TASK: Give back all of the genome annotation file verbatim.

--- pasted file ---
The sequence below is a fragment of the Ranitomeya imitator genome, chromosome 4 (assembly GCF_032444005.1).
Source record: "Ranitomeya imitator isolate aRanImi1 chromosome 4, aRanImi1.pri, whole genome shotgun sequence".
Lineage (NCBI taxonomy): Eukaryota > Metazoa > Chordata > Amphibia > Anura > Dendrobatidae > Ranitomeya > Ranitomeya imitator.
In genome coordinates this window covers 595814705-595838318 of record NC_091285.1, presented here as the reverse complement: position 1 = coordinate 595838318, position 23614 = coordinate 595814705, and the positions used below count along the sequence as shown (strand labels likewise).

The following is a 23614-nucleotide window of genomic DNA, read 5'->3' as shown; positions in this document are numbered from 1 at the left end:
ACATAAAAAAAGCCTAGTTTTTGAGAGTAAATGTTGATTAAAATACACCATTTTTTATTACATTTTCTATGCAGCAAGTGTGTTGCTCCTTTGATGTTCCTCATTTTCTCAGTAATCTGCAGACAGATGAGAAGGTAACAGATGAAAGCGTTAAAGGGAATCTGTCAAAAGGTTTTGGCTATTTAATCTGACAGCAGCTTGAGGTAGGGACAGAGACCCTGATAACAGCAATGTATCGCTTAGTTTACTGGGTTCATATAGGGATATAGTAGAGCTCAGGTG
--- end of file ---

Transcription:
The sequence below is a fragment of the Ranitomeya imitator genome, chromosome 4 (assembly GCF_032444005.1).
Source record: "Ranitomeya imitator isolate aRanImi1 chromosome 4, aRanImi1.pri, whole genome shotgun sequence".
Lineage (NCBI taxonomy): Eukaryota > Metazoa > Chordata > Amphibia > Anura > Dendrobatidae > Ranitomeya > Ranitomeya imitator.
In genome coordinates this window covers 595814705-595838318 of record NC_091285.1, presented here as the reverse complement: position 1 = coordinate 595838318, position 23614 = coordinate 595814705, and the positions used below count along the sequence as shown (strand labels likewise).

The following is a 23614-nucleotide window of genomic DNA, read 5'->3' as shown; positions in this document are numbered from 1 at the left end:
ACATAAAAAAAGCCTAGTTTTTGAGAGTAAATGTTGATTAAAATACACCATTTTTTATTACATTTTCTATGCAGCAAGTGTGTTGCTCCTTTGATGTTCCTCATTTTCTCAGTAATCTGCAGACAGATGAGAAGGTAACAGATGAAAGCGTTAAAGGGAATCTGTCAAAAGGTTTTGGCTATTTAATCTGACAGCAGCTTGAGGTAGGGACAGAGACCCTGATAACAGCAATGTATCGCTTAGTTTACTGGGTTCATATAGGGATATAGTAGAGCTCAGGTG